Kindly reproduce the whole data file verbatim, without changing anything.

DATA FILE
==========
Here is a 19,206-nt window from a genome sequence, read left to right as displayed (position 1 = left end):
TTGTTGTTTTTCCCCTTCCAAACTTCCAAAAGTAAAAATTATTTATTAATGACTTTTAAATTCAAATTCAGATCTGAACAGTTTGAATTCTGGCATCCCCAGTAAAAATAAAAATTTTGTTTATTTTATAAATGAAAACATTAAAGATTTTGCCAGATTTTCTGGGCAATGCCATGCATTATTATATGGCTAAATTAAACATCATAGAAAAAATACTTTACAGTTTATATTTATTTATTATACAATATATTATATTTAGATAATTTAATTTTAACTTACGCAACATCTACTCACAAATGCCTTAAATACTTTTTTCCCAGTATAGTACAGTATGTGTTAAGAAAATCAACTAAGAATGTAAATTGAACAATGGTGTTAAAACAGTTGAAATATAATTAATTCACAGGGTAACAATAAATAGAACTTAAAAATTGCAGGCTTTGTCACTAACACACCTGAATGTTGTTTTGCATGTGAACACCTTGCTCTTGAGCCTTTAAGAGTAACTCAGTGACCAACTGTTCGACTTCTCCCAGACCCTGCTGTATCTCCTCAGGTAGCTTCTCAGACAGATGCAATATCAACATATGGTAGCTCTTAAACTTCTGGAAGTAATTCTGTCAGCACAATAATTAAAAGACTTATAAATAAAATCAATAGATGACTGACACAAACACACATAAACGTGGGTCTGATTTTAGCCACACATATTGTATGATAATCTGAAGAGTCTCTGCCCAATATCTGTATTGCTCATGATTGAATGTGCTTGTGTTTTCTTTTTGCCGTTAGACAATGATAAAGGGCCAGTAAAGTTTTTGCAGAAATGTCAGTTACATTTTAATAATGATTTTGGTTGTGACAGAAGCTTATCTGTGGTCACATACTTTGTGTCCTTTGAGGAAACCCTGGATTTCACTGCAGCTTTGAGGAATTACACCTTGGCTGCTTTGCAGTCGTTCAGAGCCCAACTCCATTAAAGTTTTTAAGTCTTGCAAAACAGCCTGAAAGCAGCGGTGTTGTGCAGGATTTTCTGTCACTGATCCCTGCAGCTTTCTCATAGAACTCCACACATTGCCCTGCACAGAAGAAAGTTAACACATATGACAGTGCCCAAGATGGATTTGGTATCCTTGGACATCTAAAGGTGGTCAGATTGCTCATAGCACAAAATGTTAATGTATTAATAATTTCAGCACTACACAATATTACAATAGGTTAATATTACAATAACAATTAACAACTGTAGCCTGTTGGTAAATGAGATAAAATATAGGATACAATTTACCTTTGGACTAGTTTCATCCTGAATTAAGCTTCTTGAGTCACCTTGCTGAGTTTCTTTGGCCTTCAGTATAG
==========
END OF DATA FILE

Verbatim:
Here is a 19,206-nt window from a genome sequence, read left to right as displayed (position 1 = left end):
TTGTTGTTTTTCCCCTTCCAAACTTCCAAAAGTAAAAATTATTTATTAATGACTTTTAAATTCAAATTCAGATCTGAACAGTTTGAATTCTGGCATCCCCAGTAAAAATAAAAATTTTGTTTATTTTATAAATGAAAACATTAAAGATTTTGCCAGATTTTCTGGGCAATGCCATGCATTATTATATGGCTAAATTAAACATCATAGAAAAAATACTTTACAGTTTATATTTATTTATTATACAATATATTATATTTAGATAATTTAATTTTAACTTACGCAACATCTACTCACAAATGCCTTAAATACTTTTTTCCCAGTATAGTACAGTATGTGTTAAGAAAATCAACTAAGAATGTAAATTGAACAATGGTGTTAAAACAGTTGAAATATAATTAATTCACAGGGTAACAATAAATAGAACTTAAAAATTGCAGGCTTTGTCACTAACACACCTGAATGTTGTTTTGCATGTGAACACCTTGCTCTTGAGCCTTTAAGAGTAACTCAGTGACCAACTGTTCGACTTCTCCCAGACCCTGCTGTATCTCCTCAGGTAGCTTCTCAGACAGATGCAATATCAACATATGGTAGCTCTTAAACTTCTGGAAGTAATTCTGTCAGCACAATAATTAAAAGACTTATAAATAAAATCAATAGATGACTGACACAAACACACATAAACGTGGGTCTGATTTTAGCCACACATATTGTATGATAATCTGAAGAGTCTCTGCCCAATATCTGTATTGCTCATGATTGAATGTGCTTGTGTTTTCTTTTTGCCGTTAGACAATGATAAAGGGCCAGTAAAGTTTTTGCAGAAATGTCAGTTACATTTTAATAATGATTTTGGTTGTGACAGAAGCTTATCTGTGGTCACATACTTTGTGTCCTTTGAGGAAACCCTGGATTTCACTGCAGCTTTGAGGAATTACACCTTGGCTGCTTTGCAGTCGTTCAGAGCCCAACTCCATTAAAGTTTTTAAGTCTTGCAAAACAGCCTGAAAGCAGCGGTGTTGTGCAGGATTTTCTGTCACTGATCCCTGCAGCTTTCTCATAGAACTCCACACATTGCCCTGCACAGAAGAAAGTTAACACATATGACAGTGCCCAAGATGGATTTGGTATCCTTGGACATCTAAAGGTGGTCAGATTGCTCATAGCACAAAATGTTAATGTATTAATAATTTCAGCACTACACAATATTACAATAGGTTAATATTACAATAACAATTAACAACTGTAGCCTGTTGGTAAATGAGATAAAATATAGGATACAATTTACCTTTGGACTAGTTTCATCCTGAATTAAGCTTCTTGAGTCACCTTGCTGAGTTTCTTTGGCCTTCAGTATAG